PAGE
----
There are several key characteristics of a good alternative creditworthiness standard. Most importantly, the standard should be reliably risk-sensitive; it should effectively measure the relative credit risk of various types of financial instruments and counterparties. Reducing the risk sensitivity of the risk-based capital rules would make a banking firm's risk-based capital ratios less informative of the firm's capital adequacy and would make the capital rules easier to arbitrage. In addition, the standard should result in a consistent and transparent application across different types of financial instruments and counterparties. Moreover, the standard ideally should auto-adjust on a timely basis to reflect changes in the credit-risk profile of an instrument or counterparty and should auto-adapt to cover new financial market practices. Finally, the standard should be relatively simple to implement and should not increase the regulatory burden for banking firms, especially small banks. Obviously, credit ratings themselves do not meet all these criteria, and developing good replacements for credit ratings is a particularly difficult task.

Since the Dodd-Frank Act was signed into law last July, the Board has been working with the Office of the Comptroller of the Currency (OCC) and the Federal Deposit Insurance Corporation (FDIC) to carry out the 939A mandate. To further this effort, in August2010, the Board and the other banking agencies issued an advance notice of proposed rulemaking requesting public comment on alternative standards of creditworthiness to be used in the risk-based capital rules. In addition, in November 2010, the Board hosted a roundtable discussion with the other banking agencies, academics, and industry experts to solicit views on how to replace credit ratings in our capital rules.

Public commenters on our 939A efforts have expressed concern about the statutory mandate of section 939A and have suggested it could lead to competitive distortions across the global banking system and the domestic banking landscape. Most commenters have emphasized the need for alternative standards of creditworthiness to be risk-sensitive. In addition, commenters representing less complex banking firms have indicated that any alternative standard should be reasonably easy to implement, should allow banks of varying size and complexity to arrive at the same assessment of creditworthiness for similar exposures, and should take into account the costs and burdens imposed on small firms. We are particularly sensitive to the difficulties of constructing effective, low-burden replacement standards for smaller banks, which have less credit-risk assessment resources than large banks.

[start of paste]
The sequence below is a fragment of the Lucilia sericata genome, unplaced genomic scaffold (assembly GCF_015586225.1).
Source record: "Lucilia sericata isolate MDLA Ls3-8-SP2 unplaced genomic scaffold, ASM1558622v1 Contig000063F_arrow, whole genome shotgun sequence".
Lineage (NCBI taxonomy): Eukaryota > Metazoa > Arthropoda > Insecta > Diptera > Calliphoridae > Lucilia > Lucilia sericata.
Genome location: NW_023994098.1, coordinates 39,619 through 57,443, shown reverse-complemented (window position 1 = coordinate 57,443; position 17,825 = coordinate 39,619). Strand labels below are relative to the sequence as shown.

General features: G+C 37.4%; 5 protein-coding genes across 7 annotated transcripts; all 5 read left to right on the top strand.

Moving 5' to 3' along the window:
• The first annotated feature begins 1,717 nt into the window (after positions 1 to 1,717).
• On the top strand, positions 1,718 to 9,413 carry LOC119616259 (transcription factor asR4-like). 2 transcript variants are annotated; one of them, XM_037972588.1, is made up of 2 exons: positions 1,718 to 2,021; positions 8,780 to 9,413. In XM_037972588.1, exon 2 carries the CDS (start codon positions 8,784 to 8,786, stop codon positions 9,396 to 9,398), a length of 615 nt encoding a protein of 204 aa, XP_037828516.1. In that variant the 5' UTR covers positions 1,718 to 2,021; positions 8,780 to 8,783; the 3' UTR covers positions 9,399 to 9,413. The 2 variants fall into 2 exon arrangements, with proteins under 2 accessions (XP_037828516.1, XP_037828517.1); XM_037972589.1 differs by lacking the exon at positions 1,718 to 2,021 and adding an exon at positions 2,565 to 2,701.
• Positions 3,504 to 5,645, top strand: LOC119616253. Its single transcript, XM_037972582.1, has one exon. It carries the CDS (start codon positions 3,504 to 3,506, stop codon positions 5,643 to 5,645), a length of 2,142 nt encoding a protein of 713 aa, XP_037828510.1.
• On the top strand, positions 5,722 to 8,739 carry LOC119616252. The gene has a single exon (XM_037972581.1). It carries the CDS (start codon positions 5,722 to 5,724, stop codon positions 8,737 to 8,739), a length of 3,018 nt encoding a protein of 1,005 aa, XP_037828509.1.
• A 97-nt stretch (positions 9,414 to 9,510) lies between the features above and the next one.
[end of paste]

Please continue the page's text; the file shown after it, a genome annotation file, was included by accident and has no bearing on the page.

The Board continues to work closely with the other banking agencies to develop appropriate alternative standards for banking firms to use to meet regulatory requirements for assessing the credit risk of financial instruments and counterparties. We are considering a number of approaches, including approaches that rely on market-based indicators, such as bond spreads; approaches that rely on balance-sheet financial ratios; and approaches that rely on internal assessments of credit risk by banking firms. Each of these approaches, like the use of credit ratings, has strengths and weaknesses. The Board anticipates that it will propose amendments to remove references to credit ratings from its regulations in the near future, including through proposals to implement recent international agreements on capital by the Basel Committee on Banking Supervision.

The Board also has been active in the international efforts to encourage reduced dependence on credit ratings across the global financial system. Such efforts include the development and publication of principles by the Financial Stability Board in 2010 for reducing reliance on credit ratings by supervisors and market participants as well as work that is currently being conducted by the Basel Committee to revise the Basel capital framework to reduce reliance on ra tings.4 Although the international financial regulatory community is working to reduce reliance on credit ratings, the Basel capital framework (including several components of the recent Basel III agreement) continues to incorporate credit ratings in material ways. Accordingly, we will need to find ways to synchronize our 939A changes with the global bank-capital accords.

The Board welcomes input from the public and from members of the Subcommittee on this important issue of public policy. Thank you for the opportunity to describe the Board's efforts to date to implement section 939A of the Dodd-Frank Act. I am happy to answer any questions.


1. See Board of Governors of the Federal Reserve System (2011), Report to the Congress on Credit Ratings (235 KB PDF) (Washington: Board of Governors, July). Return to text

2. See 12 CFR parts 208 and 225, Appendix A, §III, and Appendix E. Return to text

3. See 12 CFR 211.4. Return to text

4. See Financial Stability Board (2010), Principals for Reducing Reliance on CRA Ratings (134 KB PDF) (Basel, Switzerland: Financial Stability Board, October). Return to text


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Last Update: July 27, 2011